And that he should be the first that should rise from the dead: by his own power, and to an immortal life, as Jesus did; and so is the firstborn from the dead, and the first fruits of them that slept: a type of this, in the deliverance of Isaac, is recorded by Moses in Genesis 22:12 compared with Hebrews 11:19 and the thing itself is foretold by many of the prophets, Psalm 16:10.
and should show light unto the people, and to the Gentiles: in his own person to the people of the Jews, and by his apostles to the Gentiles. In the writings of Moses he is spoken of as the great prophet God would raise up in Israel, to whom they should hearken; and as the Shiloh to whom the gathering of the people should be, Deuteronomy 17:15 and that he should be a light to both Jews and Gentiles, through the ministration of the Gospel, is said by the prophets, Isaiah 9:2 and these were the things which the apostle asserted in his ministry, in perfect agreement with those writings.
And as he thus spake for himself,.... Asserting the integrity and innocence of his past life and conversation, in proof of which he appealed to the Jews themselves; setting forth the prejudices to the Christian religion he had been under; declaring the heavenly vision that had appeared to him, and the divine orders he had received; alleging, that in his ministry there was an entire harmony between him, and the writings of Moses, and the prophets, for which the Jews professed a veneration; as he was thus vindicating himself, ere he had well finished his apology,
Festus said with a loud voice; that all might hear, and being moved with resentment at what he had heard; and it may be, he was displeased with Paul that he took so much notice of Agrippa, and so often addressed him, and appealed to him, when he scarce ever turned to, or looked at him:
Paul, thou art beside thyself; not in thy senses, or right mind, to talk of such an appearance and vision, and especially of the resurrection of a person from the dead. This is no unusual thing for the ministers of the Gospel to be reckoned madmen, and the doctrines they preach madness and folly: our Lord himself was said to be beside himself, and to have a devil, and be mad; and so were his apostles, Mark 3:21 and it is not to be wondered at that natural men should entertain such an opinion of them, since what they deliver is quite out of their sphere and reach: Festus added,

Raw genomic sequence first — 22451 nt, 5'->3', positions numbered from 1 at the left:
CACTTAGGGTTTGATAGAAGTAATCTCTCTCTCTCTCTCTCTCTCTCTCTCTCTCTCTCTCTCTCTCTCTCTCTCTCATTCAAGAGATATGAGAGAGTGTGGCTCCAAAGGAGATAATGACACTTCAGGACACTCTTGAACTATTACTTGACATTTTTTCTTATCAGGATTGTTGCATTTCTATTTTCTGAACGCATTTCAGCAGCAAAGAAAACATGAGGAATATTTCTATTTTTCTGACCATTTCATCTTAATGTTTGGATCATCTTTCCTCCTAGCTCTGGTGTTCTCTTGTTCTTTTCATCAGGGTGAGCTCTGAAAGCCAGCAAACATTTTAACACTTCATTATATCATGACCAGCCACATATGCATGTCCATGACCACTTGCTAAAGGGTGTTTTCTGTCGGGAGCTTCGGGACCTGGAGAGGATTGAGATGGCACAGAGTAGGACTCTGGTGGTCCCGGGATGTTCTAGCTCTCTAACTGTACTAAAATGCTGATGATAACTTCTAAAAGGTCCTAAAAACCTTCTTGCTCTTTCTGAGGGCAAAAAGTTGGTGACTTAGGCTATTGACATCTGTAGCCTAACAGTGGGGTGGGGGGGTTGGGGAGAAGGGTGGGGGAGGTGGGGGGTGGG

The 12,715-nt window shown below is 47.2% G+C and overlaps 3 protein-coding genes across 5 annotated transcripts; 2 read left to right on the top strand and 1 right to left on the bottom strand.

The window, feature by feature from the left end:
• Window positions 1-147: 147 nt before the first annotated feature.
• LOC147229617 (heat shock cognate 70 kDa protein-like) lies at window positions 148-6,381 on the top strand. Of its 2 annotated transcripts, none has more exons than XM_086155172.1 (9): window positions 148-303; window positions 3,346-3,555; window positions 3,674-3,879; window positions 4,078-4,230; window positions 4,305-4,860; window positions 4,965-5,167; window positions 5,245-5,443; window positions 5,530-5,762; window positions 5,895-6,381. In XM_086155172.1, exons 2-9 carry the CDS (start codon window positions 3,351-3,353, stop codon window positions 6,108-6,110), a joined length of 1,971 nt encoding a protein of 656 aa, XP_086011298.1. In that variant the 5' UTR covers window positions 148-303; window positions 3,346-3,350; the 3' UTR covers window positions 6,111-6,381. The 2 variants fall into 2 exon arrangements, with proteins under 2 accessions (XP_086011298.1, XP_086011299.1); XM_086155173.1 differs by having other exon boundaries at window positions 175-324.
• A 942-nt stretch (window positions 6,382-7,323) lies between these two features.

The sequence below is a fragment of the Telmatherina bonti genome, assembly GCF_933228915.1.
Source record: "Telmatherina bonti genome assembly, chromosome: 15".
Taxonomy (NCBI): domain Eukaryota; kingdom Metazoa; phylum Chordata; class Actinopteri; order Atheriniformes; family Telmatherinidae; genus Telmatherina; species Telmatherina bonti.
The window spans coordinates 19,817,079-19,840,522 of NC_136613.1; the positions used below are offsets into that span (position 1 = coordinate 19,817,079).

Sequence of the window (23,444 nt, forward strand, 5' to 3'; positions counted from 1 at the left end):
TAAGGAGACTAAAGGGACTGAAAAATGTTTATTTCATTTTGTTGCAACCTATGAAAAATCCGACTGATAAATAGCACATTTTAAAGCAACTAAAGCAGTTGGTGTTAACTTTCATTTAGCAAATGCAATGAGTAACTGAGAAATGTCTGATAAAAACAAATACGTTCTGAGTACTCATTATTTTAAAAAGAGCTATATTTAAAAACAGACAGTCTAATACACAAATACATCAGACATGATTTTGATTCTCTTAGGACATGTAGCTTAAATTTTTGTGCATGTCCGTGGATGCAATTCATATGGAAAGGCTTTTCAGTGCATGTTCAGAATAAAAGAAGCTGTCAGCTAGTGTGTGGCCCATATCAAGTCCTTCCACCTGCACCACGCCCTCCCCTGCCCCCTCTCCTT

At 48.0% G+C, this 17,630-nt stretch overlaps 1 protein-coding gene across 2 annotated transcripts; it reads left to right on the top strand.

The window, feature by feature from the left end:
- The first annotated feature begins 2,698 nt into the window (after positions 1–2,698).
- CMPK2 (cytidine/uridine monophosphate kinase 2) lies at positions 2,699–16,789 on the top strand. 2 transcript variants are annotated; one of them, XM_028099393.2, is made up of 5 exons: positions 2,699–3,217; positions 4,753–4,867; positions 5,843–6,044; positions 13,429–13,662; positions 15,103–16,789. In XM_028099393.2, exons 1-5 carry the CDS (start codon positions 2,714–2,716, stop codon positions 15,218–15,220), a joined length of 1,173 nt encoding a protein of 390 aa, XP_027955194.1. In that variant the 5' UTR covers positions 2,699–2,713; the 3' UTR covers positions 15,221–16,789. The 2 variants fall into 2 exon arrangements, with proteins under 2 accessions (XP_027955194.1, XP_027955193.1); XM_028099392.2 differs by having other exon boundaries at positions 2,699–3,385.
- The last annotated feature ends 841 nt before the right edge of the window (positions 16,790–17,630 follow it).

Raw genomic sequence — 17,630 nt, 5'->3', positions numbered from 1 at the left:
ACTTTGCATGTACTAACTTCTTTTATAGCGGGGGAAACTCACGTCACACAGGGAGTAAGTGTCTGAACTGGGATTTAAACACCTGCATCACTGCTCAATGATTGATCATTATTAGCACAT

much learning doth make thee mad; the apostle was a man of much learning, both Jewish, Greek, and Roman; and Festus perceived him to be of great reading by his making mention of Moses, and the prophets, writings which he knew nothing at all of. And as this sometimes is the case, that much reading, and hard study, do cause men to be beside themselves, he thought it was Paul's case: so the philosopher
But he said, I am not mad, most noble Festus,.... That is, Paul said, as the Alexandrian copy, and some others, and the Vulgate Latin, Syriac, and Ethiopic versions read: he replied to Festus, to whom he gives his title of honour, not out of fear, nor flattery, but according to custom; and though he used him in such a reproachful manner, as if he was not himself, which he denies; nor did what he had said show anything of that kind, but the reverse, to which he appeals;
but speak forth the words of truth and soberness; which are true in themselves, being perfectly agreeable to the Scriptures of truth; and are what Christ, who is truth itself, had spoken, and of which he is the subject; and which the spirit of truth leads into, and owns and blesses: the Gospel in general, and all the doctrines of it, are words of truth; they are true, in opposition to that which is false, there is nothing of falsehood in them, no lie is of the truth; and to that which is fictitious, as the counterfeit Gospel of false teachers, which looks like the Gospel, and has the appearance of truth, but in reality is not; and to that which is but shadow, the Gospel, and the truths of it, are solid and substantial ones; hence the law and truth are opposed to each other, John 1:17 and there are particular doctrines of the Gospel, and such as the apostle had been speaking of, or referred unto, which are called truth, words of truth, and faithful sayings; as that Jesus Christ is the Son of God; that he is God manifest in the flesh, or is God and man in one person; that he came into the world to save the chief of sinners; that he suffered, died, and rose again from the dead; that justification is by his righteousness; and that as he is the first that rose from the dead, others will rise also; or that there will be a resurrection of the dead by him; see 1 John 2:21 1 Timothy 1:15. And these are "words of soberness" also; they are words of the highest wisdom, which contain the wisdom of God in a mystery, even hidden wisdom, the deep things of God, and such as could never have been found out by the wisdom of men; they are the means of bringing a man to himself, to his right mind, who before was not himself; of causing a man to think soberly of himself, and not more highly than he ought to think, even to think of himself, that he is the chief of sinners, and the least of saints; and of speaking soberly, wisely, and prudently; and of living soberly, righteously, and godly: they are doctrines, as delivered by the faithful ministers of them, which come from a sound and sober mind, and have a tendency to make wise and sober; and therefore should be spoken "forth", openly and boldly, freely and faithfully, constantly and continually, as they were by the apostle, whatever reproaches, calumnies, and reflections may be cast upon them for so doing, even though they may be called fools and madmen.